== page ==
Initially taken aback after telling them that I am a stay at home mum, most ladies then quip:
“You are lucky to have a supportive husband”
To be honest I am not quite sure I understand this statement, maybe I should just ask the next person who tells me this to unpack it slowly for me: wait a minute, am having a conversation with someone who just told me that. Let me follow up on it.
But I digress. . .
Motherhood is not an easy job. All things held constant – ceteris paribas (I hope my economics teacher is reading this, he’d be so proud of me ) – motherhood is still a hard job. What are all these things we are holding constant:
- That you as a mother have the physical, emotional, mental and spiritual capacity to do the job
- That you have a husband and he is supportive
- That you have a father for your children and he is supportive
- That you have a ‘village’ of family and friends who are supportive
NB: I am using capacity/supportive very liberally to mean all your dreams, desires and expectations from the holder of such a title are being met – ok at least the realistic ones!
All the above and many others including a government that has laws and policies favorable for mothers – hoping of course those laws and policies are not gathering dust at the government printing press but have been implemented – held constant, motherhood is still not a walk in the park.
Now let’s start dropping the balls one by one, two by two or any combination of the above and we complicate an already uphill task.
My being a stay at home mother has not been fuelled by all factors being held constant; if anything it has been despite all factors not being constant. In all honesty I can say that my ONLY constant factor is God; Him I depend on 100%. I cannot even begin to count the number of times I have fallen apart leave alone the other factors.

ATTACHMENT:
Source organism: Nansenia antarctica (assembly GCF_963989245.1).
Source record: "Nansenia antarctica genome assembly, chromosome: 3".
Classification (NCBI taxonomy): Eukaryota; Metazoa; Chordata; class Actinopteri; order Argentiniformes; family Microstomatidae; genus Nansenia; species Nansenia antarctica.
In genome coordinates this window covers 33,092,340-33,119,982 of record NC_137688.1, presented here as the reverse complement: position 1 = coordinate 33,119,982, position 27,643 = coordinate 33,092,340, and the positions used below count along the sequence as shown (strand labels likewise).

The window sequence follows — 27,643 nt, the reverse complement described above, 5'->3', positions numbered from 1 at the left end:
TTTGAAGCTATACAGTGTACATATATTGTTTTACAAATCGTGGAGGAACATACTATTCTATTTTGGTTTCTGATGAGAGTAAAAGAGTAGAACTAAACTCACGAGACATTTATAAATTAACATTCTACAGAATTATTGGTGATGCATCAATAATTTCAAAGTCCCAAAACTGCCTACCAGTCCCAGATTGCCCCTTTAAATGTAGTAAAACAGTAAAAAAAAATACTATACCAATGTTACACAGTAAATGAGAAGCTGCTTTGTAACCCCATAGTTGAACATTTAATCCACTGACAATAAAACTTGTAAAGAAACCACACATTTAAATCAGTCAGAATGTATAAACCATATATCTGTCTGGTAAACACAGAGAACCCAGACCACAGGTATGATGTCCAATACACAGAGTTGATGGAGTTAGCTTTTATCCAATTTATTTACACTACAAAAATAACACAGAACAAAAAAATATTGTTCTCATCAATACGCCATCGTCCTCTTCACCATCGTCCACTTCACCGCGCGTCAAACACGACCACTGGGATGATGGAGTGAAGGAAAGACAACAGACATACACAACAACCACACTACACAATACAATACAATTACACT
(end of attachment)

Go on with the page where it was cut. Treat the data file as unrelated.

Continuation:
So, in my humble view, staying at home to take care of your children should be a very conscious and prayerful decision. I thought I had made a was conscious until i read Luke 14:28-30.
28 For which of you, intending to build a tower, does not first sit down and estimate the cost, to see whether he has enough to complete it? 29 Otherwise, when he has laid a foundation and is not able to finish, all who see it will begin to ridicule him, 30 saying, ‘This fellow began to build and was not able to finish.’
Jesus was talking about counting the cost of discipleship and i hope am not stretching the principle when i apply it to every other aspect of life; its good to count the cost before delving into any matter. In light of the above, I am not quite sure I counted the cost. And maybe am glad I didn’t otherwise I might have never dared to venture into this path. Turning to prayer: honesty beckons me to say that, it might not have been a very prayerful decision in the beginning but as days have passed prayer has proved to be a lifeline I cannot do without.
We were to talk about child raising and housekeeping. And by the way housekeeping includes the money factor. So shall we?
To be Continued. . .